Enough whining. Here’s Pat, with a bit more contrast (but not so much she looks like a circus act) and the beginnings of her scales. Lots of work to go.

M.h.p.e.: thanks! If I can even be mentioned in the same paragraph with Env’s stuff, I’ll be happy. (I’m still a noob at this.) As for Env’s tut’s, yup, read 'em and I’ll be going forward as time allows with the texturing. Going to be tougher going, I’ve discovered, because I didn’t UV map quite right…those seams have to break somewhere, and making the scales and wrinkles come out right will be a challenge.

Still can’t see nikko’s stuff, but I’ll get to it tomorrow.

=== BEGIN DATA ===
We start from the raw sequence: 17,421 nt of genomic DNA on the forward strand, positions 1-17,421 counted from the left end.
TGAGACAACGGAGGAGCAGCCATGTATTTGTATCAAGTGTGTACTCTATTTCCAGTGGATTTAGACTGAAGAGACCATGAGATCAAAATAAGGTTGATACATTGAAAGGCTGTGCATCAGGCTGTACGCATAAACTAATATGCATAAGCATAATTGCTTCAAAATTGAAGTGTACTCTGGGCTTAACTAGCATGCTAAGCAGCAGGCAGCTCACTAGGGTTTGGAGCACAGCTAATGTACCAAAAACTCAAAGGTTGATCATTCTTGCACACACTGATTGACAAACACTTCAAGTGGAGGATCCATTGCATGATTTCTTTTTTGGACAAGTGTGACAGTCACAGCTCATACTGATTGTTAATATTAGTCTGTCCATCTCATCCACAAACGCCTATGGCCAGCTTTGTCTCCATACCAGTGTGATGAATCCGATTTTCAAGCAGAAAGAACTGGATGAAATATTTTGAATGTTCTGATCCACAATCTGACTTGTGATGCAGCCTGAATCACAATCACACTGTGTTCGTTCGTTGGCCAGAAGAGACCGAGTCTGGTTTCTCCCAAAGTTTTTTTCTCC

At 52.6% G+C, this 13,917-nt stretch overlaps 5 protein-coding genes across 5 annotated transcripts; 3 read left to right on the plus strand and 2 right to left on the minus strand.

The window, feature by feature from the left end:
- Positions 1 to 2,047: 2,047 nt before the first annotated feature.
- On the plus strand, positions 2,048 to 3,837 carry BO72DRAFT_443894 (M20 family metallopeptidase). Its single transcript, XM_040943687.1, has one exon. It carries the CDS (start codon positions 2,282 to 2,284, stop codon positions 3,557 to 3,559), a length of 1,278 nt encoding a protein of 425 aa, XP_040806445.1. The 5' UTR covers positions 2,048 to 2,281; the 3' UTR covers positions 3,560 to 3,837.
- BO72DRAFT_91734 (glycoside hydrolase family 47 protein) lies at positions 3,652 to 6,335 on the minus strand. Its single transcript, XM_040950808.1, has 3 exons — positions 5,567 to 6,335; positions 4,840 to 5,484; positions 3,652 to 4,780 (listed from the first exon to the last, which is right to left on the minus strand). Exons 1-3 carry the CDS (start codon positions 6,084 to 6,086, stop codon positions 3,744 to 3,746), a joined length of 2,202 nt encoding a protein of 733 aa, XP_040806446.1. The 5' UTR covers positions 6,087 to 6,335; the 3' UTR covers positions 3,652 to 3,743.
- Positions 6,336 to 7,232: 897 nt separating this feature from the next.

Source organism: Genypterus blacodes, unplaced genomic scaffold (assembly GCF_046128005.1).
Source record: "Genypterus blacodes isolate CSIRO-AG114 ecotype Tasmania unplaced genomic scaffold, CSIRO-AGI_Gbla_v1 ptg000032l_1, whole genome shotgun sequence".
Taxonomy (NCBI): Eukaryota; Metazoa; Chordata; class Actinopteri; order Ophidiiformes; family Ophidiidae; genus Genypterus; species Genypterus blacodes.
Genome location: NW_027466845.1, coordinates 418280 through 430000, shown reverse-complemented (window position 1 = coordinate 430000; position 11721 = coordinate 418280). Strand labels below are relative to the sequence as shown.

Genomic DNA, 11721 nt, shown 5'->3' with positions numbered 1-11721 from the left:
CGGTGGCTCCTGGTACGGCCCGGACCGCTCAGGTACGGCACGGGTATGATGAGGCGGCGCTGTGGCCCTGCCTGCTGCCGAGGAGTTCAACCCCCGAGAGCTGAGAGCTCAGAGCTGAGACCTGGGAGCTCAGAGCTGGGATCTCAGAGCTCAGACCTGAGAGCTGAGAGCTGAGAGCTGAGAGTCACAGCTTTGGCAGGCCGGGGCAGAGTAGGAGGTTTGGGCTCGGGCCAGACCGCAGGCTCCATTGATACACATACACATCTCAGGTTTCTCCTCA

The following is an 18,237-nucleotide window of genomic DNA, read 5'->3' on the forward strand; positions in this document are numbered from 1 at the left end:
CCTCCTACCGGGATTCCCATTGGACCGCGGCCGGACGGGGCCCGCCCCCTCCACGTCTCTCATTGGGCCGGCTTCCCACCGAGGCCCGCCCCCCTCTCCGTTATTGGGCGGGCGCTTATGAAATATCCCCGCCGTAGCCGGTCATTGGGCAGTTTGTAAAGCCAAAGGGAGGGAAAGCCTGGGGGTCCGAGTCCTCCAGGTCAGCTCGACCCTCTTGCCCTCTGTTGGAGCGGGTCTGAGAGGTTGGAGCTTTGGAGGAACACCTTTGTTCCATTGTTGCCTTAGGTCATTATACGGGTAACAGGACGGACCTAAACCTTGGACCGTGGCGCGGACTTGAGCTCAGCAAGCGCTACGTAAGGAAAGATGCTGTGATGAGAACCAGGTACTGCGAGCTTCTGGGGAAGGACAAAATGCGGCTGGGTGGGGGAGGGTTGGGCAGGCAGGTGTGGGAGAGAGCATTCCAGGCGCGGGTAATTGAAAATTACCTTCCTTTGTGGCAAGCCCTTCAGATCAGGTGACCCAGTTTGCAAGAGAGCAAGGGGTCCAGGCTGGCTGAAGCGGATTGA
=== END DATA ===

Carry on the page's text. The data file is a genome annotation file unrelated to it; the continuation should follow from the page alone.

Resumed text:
Looks good. Wish I could texture that good. Did you UVmap?

Did I UV map!??? Gods yes, for hours and hours. :slight_smile:

I find UV-mapping to be a good way to do things - gives you all the control. It’s like making a jig for making furniture: you spend lots of time doing something that at first seems like a waste of time, but then you have this great template to use that really makes things easy to work with.

Anyway, here’s the begninnings of the scales bumpmap. Something’s not…quite…right…?


Could I see the texture map you used? How did you get it?

Yep, those scales do not look very good.
I would do the following to the scene
Add a scene full copy to same blend and make the
scales very reflective and put colorband in them too
and then blend the scenes with sequence editor.

Maybe model and render a scales map to be used for pumbs.
Such would not be random though.

Dino is looking good overall.